H.E. Eng. Ahmed Albaiz, Assistant-Supervisor General for Operations and Programmes at the King Salman Humanitarian Aid and Relief Centre (KSrelief), and Dr Ahmed Al-Mandhari, WHO Regional Director for the Eastern Mediterranean, signed a project contribution agreement during the 3rd Riyadh International Humanitarian Forum from 20 to 21 February 2023, entitled “Every breath counts: Reducing childhood pneumonia by increasing access to medical oxygen in the fragile humanitarian setting of Somalia.”
This landmark moment highlights the strong humanitarian partnership between KSrelief and WHO to better ensure health for all in vulnerable communities and comes at a particularly important time when Somalia is suffering from one of the worst droughts in its recent history, which has adversely affected 7.8 million people, including 1.1 million who have been displaced (on top of 2.5 million already previously displaced) in search of food, water and health care.
Child mortality, especially infant and under-5 death rates in Somalia are among the highest in the world. Any child born in Somalia today is 16.5 times more likely to die before the age of 5, than a child from any other country. Currently, the under-5 mortality rate in Somalia is 117 per 1 000 live births (higher than the sub-Saharan average of 76 deaths per 1000 per live births), whereby approximately 21% of these deaths among children under 5 are attributed to pneumonia, while 18–20% are attributed to diarrhoeal disease.
In response, this vital project aims to reduce the alarmingly high rates of childhood pneumonia- and diarrhoeal-related deaths in Somalia. The allocated resources from KSrelief will help WHO to undertake cost-effective and evidence-informed life-saving interventions in the target districts with a strong focus on strengthening community-based preventive care, as well as promotive and curative care for the treatment of sick children with signs of childhood pneumonia and diarrhoeal disease. The project will also contribute to strengthening primary health care, as well as maternity and child health centres and district hospitals (referral hospitals) by equipping them with solar-powered oxygen delivery system for improving access to medical oxygen for children, pregnant women and other vulnerable populations seeking health care in these public health facilities.
As a result of these activities WHO anticipates that morbidity and mortality among children under 5 attributed to pneumonia will be reduced by 10% in the target districts, while an estimated 230 000 children under 5 and over 3.3 million people will benefit from integrated health care and other priority interventions of this project. Thus, the goal and objectives of this project remain aligned with the Government’s overarching vision of achieving universal health coverage (UHC) through the implementation of its Essential Package of Health Services 2020, which focuses on leveraging community and primary levels of care to achieve Health for All by All.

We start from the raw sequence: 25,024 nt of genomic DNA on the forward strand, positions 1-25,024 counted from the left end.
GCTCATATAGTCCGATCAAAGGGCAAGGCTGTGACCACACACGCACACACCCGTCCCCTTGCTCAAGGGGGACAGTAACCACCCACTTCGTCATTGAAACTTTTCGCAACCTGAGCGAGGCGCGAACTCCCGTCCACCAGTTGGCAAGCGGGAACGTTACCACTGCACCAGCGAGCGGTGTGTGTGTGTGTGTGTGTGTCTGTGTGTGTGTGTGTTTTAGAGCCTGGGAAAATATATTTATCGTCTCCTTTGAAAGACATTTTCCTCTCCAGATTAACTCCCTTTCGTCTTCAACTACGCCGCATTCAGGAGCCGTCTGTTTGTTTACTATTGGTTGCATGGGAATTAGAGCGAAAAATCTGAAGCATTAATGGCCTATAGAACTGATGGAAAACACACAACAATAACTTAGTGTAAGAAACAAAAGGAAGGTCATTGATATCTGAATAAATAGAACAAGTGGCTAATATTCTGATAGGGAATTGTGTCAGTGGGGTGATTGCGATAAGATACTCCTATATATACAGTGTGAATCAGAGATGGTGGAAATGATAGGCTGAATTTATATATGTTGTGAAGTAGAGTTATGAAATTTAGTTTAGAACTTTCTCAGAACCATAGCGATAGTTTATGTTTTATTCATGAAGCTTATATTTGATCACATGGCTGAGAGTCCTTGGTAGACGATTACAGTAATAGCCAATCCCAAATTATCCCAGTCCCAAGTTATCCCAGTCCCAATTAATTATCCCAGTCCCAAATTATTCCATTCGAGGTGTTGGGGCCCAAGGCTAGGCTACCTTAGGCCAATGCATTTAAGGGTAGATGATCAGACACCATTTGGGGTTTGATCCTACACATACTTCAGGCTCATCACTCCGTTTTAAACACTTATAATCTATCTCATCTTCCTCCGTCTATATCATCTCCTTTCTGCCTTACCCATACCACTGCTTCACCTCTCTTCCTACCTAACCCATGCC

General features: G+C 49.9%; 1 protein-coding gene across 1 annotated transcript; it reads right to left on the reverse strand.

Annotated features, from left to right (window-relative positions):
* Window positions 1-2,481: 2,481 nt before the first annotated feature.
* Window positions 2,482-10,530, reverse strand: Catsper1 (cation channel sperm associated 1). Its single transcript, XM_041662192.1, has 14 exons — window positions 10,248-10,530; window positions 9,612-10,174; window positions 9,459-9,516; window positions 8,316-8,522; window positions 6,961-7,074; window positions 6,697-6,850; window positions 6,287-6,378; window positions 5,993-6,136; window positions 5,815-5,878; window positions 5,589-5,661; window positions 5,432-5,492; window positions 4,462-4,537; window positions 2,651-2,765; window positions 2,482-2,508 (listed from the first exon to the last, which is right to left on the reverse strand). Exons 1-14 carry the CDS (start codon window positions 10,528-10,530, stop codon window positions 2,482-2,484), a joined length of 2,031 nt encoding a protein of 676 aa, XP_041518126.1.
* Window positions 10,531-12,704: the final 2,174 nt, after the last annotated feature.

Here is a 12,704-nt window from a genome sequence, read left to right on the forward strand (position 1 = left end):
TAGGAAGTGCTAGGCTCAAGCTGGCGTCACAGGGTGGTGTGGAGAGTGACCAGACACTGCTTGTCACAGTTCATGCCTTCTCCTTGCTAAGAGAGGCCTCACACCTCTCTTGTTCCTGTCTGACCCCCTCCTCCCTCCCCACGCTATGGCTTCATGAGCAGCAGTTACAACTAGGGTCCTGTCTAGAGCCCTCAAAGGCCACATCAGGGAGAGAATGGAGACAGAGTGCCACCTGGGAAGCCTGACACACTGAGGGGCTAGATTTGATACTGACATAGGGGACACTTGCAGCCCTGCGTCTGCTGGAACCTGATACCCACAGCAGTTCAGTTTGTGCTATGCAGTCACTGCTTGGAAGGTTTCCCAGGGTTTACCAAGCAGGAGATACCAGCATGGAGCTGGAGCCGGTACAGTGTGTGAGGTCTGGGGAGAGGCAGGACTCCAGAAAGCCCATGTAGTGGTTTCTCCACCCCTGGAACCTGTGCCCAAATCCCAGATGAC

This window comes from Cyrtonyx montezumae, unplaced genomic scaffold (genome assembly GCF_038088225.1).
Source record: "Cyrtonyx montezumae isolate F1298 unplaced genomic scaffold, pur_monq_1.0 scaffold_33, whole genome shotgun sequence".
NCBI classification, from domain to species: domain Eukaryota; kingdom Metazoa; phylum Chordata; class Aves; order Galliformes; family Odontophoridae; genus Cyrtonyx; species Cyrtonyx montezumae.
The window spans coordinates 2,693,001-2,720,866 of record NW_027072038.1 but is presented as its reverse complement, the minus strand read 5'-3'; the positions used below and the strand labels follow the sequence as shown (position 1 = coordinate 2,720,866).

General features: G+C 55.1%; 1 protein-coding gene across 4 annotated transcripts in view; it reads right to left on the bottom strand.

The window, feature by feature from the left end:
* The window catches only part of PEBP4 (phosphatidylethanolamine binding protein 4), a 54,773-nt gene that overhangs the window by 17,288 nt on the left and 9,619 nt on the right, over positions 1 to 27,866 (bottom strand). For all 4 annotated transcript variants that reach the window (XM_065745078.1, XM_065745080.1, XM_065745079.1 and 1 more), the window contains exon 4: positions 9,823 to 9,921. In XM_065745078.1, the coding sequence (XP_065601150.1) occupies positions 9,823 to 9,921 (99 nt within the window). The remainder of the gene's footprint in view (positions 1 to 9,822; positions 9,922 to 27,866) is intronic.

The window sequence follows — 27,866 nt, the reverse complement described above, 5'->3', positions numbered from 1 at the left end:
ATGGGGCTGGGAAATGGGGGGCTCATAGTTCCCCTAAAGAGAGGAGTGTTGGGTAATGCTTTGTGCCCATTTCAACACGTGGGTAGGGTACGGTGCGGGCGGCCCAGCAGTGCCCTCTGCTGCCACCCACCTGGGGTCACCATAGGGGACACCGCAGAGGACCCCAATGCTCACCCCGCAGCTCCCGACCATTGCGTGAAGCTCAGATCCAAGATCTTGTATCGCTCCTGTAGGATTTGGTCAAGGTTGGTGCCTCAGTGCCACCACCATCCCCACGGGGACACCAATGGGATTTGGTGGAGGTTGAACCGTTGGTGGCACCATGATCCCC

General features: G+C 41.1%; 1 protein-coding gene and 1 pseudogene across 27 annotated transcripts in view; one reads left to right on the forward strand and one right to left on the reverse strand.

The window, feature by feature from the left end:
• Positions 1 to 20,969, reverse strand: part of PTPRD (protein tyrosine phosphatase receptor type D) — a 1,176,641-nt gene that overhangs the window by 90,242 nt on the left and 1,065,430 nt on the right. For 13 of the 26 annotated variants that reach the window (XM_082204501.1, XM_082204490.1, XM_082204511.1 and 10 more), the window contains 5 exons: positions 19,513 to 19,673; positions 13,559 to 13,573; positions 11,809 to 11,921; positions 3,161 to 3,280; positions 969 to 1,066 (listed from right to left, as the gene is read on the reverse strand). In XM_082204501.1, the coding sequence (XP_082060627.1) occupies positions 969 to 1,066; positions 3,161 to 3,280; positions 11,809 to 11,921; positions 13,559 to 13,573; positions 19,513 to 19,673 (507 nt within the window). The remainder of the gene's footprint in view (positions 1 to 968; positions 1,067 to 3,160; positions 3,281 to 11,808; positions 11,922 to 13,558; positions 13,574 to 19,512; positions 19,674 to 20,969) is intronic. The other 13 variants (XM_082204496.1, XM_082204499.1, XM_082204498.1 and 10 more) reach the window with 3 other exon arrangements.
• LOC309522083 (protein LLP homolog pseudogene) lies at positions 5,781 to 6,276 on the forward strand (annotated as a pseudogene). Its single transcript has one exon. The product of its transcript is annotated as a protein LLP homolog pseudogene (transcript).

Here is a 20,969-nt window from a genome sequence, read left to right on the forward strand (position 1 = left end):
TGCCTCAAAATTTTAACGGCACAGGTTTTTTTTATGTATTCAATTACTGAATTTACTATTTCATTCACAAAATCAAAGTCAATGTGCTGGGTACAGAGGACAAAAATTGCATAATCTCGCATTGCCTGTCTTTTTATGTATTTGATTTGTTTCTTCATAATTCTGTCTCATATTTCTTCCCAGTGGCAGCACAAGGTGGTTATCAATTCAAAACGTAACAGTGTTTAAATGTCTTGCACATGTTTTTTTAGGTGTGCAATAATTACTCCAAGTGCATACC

Recognizing KSrelief’s contributing to saving the lives of Somali children, Dr Ahmed Al-Mandhari, WHO’s Regional Director, said, “Contrary to what the situation in Somalia looks like, WHO has shown that community-based outreach programmes involving visits by community health workers to individual households assists greatly in identifying and referring children suffering from any illness to a health facility, including for suspected pneumonia or severe diarrhoea. As we continue pushing forward and materializing our regional vision: health for all by all, we strongly believe that continuing to integrate such community interventions to primary level care can be a game changer, especially when facilities also have access to medical oxygen and deliver integrated health care. On behalf of the WHO’s Regional Office and Country Office in Somalia, I express our sincere thanks and gratitude to KSrelief for this life-saving support to Somalia.”
Distributed by APO Group on behalf of World Health Organization Regional Office for the Eastern Mediterranean.